I have been asked (and even wondered myself) about what kind of differences there are between Amish traditions and celebrations during the Christmas season and those who are not Amish.
Now that my family and I have been official Shipshewana, Indiana residents (the third largest Amish community in the United States) for 3 years, we have met and have a number of Amish friends and neighbors.
So, I decided to ask my friends and neighbors about how they celebrate Christmas, if at all.
1. Do the Amish celebrate Christmas?
Yes, the Amish definitely celebrate and recognize Christmas. Just like any family, Amish families each have their own traditions, meals and ways to celebrating the birth of Christ. Sometimes there is a traditional meal like hosting a breakfast with extended family, enjoying time together, and typically celebrating by singing in the afternoon.
The Amish also celebrate what they call "Old Christmas." Old Christmas falls exactly 12 days from Christmas Day, and is the observance of the Ephiphany or "Three Kings' Day" when the wise men came to Bethlehem to find the baby Jesus.
Many Amish take this day as an opportunity to rest and reflect on the significance of the Magi visiting and presenting gifts to the Christ child. Some observe Old Christmas much like they would the Sabbath and, depending on the day it falls, this may include attending a church service. This has also been observed as a religious day of fasting, followed by a celebration including eating together with family.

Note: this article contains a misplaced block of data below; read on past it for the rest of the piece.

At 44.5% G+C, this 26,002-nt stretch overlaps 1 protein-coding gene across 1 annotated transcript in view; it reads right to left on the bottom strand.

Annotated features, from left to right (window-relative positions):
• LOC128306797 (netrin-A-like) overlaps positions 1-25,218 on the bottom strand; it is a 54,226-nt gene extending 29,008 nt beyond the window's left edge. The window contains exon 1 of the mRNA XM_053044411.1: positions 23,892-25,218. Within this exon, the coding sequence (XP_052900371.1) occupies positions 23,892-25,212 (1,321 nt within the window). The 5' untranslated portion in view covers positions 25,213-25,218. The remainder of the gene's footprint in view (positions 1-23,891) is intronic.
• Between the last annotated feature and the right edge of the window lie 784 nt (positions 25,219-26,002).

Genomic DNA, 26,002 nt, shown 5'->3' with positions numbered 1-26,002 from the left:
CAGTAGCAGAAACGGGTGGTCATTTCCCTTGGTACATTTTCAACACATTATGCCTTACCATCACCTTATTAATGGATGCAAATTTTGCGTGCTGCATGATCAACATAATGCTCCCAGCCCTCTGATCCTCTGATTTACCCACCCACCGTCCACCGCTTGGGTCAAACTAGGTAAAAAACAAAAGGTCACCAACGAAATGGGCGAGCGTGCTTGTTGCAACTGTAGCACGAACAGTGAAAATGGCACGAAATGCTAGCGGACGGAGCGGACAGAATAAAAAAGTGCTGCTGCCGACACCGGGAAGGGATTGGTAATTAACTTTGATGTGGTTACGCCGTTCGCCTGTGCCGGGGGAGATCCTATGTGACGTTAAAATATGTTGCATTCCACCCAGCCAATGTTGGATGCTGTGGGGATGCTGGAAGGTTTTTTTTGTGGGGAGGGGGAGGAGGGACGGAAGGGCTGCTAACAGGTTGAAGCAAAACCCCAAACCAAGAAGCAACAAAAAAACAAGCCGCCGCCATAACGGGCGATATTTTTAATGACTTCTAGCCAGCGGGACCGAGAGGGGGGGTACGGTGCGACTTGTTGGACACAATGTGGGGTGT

2. Do the Amish give gifts at Christmas?
Some families exchange gifts, and some do not. It’s a purely personal preference of expressing love to one another and celebrating the joy and hope that comes with December 25th.
For those who do give presents, it's often done by exchanging gifts with family either by drawing names or playing Bingo. Gift giving is kept at a very simplistic level. You won’t find hordes of presents stacked in the living room in an Amish home on Christmas morning.
3. Do the Amish decorate at Christmas?
Some Amish may decorate with candles, poinsettias, garland, or candle-lit centerpieces on the table, although some may not have any Christmas decorations at all, keeping with the simplicity of the Amish lifestyle.
Things you will not likely see are Christmas trees, Christmas lights, or "Santa-themed" decorations.
4. What unique differences do the Amish observe at Christmas?
Not a whole lot, for the most part. There is a traditional meal like hosting a breakfast with extended family, enjoying time together, and typically celebrating by singing in the afternoon. It is all about the celebration of the birth of Christ.
Want to learn more about the Amish lifestyle? Plan a visit to Shipshewana, Indiana to experience it firsthand!
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